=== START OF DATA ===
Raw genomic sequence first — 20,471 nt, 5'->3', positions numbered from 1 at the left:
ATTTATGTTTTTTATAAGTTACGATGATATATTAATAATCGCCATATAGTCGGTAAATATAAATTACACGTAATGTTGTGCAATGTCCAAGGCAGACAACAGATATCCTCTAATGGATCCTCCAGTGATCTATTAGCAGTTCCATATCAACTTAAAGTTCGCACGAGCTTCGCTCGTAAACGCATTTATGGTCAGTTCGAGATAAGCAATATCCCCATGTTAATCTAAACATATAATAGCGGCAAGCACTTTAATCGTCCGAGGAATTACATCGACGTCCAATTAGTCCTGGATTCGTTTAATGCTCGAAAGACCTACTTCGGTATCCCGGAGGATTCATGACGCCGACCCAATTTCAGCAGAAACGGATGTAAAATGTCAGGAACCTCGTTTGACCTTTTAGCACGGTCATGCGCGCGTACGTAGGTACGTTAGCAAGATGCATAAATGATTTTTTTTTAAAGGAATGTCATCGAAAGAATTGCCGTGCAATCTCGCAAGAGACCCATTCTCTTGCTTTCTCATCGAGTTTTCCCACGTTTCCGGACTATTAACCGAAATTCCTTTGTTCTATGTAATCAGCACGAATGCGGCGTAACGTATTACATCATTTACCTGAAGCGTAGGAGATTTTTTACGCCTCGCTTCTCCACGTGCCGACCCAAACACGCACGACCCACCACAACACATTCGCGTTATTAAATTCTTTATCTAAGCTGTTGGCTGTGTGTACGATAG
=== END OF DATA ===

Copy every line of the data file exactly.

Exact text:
Raw genomic sequence first — 20,471 nt, 5'->3', positions numbered from 1 at the left:
ATTTATGTTTTTTATAAGTTACGATGATATATTAATAATCGCCATATAGTCGGTAAATATAAATTACACGTAATGTTGTGCAATGTCCAAGGCAGACAACAGATATCCTCTAATGGATCCTCCAGTGATCTATTAGCAGTTCCATATCAACTTAAAGTTCGCACGAGCTTCGCTCGTAAACGCATTTATGGTCAGTTCGAGATAAGCAATATCCCCATGTTAATCTAAACATATAATAGCGGCAAGCACTTTAATCGTCCGAGGAATTACATCGACGTCCAATTAGTCCTGGATTCGTTTAATGCTCGAAAGACCTACTTCGGTATCCCGGAGGATTCATGACGCCGACCCAATTTCAGCAGAAACGGATGTAAAATGTCAGGAACCTCGTTTGACCTTTTAGCACGGTCATGCGCGCGTACGTAGGTACGTTAGCAAGATGCATAAATGATTTTTTTTTAAAGGAATGTCATCGAAAGAATTGCCGTGCAATCTCGCAAGAGACCCATTCTCTTGCTTTCTCATCGAGTTTTCCCACGTTTCCGGACTATTAACCGAAATTCCTTTGTTCTATGTAATCAGCACGAATGCGGCGTAACGTATTACATCATTTACCTGAAGCGTAGGAGATTTTTTACGCCTCGCTTCTCCACGTGCCGACCCAAACACGCACGACCCACCACAACACATTCGCGTTATTAAATTCTTTATCTAAGCTGTTGGCTGTGTGTACGATAG